Document Type


Publication Date



United States of America - 840


As animal advocates know, an outreach tactic that is successful with one person will not necessarily be successful with all people. Advocates rarely launch campaigns with no idea of who will be seeing their ‘asks’ (i.e., requests for pro-animal actions). Even in the case of passive tactics such as billboards, advocates may know who frequents that part of the city. For example, they may be near a university, meaning their audience will include a high proportion of students. The United States public is diverse and groups of people can differ greatly in their opinions. Rather than taking a one-size-fits-all approach, advocates could be more effective in their outreach by taking the preferences of their audience into consideration.

Much of the research that has been done on the U.S. public’s openness to various pro-animal actions has focused on one or two actions at a time, such as adopting a vegan diet or voting for cage-free ballot initiatives. Many studies have also only been able to consider a small number of participant characteristics, such as age, race/ethnicity, and gender. As a result, the amount of data comparing asks and characteristics has been limited.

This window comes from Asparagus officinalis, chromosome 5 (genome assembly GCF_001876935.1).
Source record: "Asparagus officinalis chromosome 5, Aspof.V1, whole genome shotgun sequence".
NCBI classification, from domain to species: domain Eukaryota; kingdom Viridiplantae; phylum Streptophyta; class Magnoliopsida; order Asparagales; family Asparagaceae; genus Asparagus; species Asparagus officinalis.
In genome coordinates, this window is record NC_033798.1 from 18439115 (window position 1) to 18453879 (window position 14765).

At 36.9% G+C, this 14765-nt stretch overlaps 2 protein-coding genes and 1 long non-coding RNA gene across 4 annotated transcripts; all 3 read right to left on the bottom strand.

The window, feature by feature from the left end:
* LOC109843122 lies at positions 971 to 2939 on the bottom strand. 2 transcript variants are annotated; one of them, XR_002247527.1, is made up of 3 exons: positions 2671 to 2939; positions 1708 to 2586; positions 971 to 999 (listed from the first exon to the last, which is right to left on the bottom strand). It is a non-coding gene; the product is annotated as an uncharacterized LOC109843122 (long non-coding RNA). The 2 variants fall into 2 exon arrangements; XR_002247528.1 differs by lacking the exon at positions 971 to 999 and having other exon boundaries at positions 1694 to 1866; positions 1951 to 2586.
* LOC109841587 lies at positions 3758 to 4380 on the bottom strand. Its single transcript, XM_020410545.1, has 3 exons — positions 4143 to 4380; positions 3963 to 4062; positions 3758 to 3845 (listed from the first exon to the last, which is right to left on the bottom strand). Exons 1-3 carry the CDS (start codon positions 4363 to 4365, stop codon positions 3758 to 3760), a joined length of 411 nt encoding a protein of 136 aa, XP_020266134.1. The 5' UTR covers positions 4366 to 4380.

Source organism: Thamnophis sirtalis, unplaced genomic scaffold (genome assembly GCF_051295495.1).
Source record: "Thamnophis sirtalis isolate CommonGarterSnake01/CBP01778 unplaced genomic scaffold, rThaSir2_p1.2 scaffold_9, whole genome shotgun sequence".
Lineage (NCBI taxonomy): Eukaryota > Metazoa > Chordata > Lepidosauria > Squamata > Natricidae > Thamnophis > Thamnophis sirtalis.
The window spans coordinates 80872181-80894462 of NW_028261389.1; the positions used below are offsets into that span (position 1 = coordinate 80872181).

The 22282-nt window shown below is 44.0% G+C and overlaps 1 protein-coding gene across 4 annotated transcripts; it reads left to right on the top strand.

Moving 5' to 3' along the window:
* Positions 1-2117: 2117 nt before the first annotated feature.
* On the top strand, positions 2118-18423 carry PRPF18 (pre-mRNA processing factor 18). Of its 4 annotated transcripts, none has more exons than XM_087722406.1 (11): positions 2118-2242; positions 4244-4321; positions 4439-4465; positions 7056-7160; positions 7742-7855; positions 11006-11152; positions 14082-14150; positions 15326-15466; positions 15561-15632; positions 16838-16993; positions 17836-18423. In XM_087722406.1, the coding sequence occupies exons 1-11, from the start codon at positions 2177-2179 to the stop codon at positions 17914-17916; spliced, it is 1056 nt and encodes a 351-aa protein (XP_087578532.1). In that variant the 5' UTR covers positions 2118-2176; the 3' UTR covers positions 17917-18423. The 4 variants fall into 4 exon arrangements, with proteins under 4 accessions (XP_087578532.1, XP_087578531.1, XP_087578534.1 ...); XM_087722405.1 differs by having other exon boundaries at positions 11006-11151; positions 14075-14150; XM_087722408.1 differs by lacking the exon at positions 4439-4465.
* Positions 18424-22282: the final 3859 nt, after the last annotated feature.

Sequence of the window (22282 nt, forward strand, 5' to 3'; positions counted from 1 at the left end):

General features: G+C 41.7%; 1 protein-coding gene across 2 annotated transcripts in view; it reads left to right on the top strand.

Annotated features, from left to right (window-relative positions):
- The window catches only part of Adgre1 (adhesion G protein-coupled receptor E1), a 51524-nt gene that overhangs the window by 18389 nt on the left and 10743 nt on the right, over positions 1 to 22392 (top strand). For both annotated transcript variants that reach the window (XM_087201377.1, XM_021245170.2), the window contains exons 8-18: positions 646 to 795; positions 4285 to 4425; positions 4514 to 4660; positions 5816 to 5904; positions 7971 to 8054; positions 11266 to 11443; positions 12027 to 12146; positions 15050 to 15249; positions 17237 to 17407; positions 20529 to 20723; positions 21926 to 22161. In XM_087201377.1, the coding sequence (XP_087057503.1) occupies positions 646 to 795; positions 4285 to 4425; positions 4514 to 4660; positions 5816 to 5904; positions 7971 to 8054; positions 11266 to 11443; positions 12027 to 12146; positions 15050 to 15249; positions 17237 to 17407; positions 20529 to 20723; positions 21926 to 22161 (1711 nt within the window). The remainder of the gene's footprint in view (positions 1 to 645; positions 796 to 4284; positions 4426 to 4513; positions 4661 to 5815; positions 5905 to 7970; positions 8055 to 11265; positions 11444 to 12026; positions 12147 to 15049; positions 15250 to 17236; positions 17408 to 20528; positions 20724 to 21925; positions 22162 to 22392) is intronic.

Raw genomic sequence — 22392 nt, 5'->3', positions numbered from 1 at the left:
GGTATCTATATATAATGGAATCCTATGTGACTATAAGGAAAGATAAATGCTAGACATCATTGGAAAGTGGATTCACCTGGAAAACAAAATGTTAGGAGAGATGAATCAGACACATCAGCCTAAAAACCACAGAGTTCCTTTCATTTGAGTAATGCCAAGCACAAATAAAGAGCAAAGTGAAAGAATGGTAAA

Through a survey of thousands of U.S. residents, we add much-needed data on the various segments of the U.S. population to animal advocates’ tool belts. Our results show how likely different segments of the U.S. public would be to take 18 different pro-animal actions. These results also allow advocates to compare subgroup differences across approximately 20 different characteristics. Advocates working with a particular group can compare which asks are most likely to appeal to them: for example, people with children in the home, people in rural areas, or people who are concerned about climate change. Alternatively, advocates working on particular asks can see which segments of the population may be the most likely to support their campaigns: for example, adopting a vegan diet, not buying animal-based materials like leather, or writing a member of Congress about farmed animal welfare.